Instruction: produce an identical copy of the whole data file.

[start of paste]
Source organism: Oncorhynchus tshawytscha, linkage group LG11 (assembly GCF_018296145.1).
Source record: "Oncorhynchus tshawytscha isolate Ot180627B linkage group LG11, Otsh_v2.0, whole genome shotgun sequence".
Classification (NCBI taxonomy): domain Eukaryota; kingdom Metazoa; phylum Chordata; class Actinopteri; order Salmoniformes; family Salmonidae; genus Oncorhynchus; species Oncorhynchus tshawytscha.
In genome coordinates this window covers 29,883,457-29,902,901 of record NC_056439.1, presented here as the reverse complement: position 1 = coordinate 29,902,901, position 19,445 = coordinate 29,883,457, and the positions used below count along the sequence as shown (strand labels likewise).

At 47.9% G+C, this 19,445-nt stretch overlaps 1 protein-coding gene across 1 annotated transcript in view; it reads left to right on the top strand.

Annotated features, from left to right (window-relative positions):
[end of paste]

Source organism: Oncorhynchus tshawytscha, linkage group LG11 (assembly GCF_018296145.1).
Source record: "Oncorhynchus tshawytscha isolate Ot180627B linkage group LG11, Otsh_v2.0, whole genome shotgun sequence".
Classification (NCBI taxonomy): domain Eukaryota; kingdom Metazoa; phylum Chordata; class Actinopteri; order Salmoniformes; family Salmonidae; genus Oncorhynchus; species Oncorhynchus tshawytscha.
In genome coordinates this window covers 29,883,457-29,902,901 of record NC_056439.1, presented here as the reverse complement: position 1 = coordinate 29,902,901, position 19,445 = coordinate 29,883,457, and the positions used below count along the sequence as shown (strand labels likewise).

At 47.9% G+C, this 19,445-nt stretch overlaps 1 protein-coding gene across 1 annotated transcript in view; it reads left to right on the top strand.

Annotated features, from left to right (window-relative positions):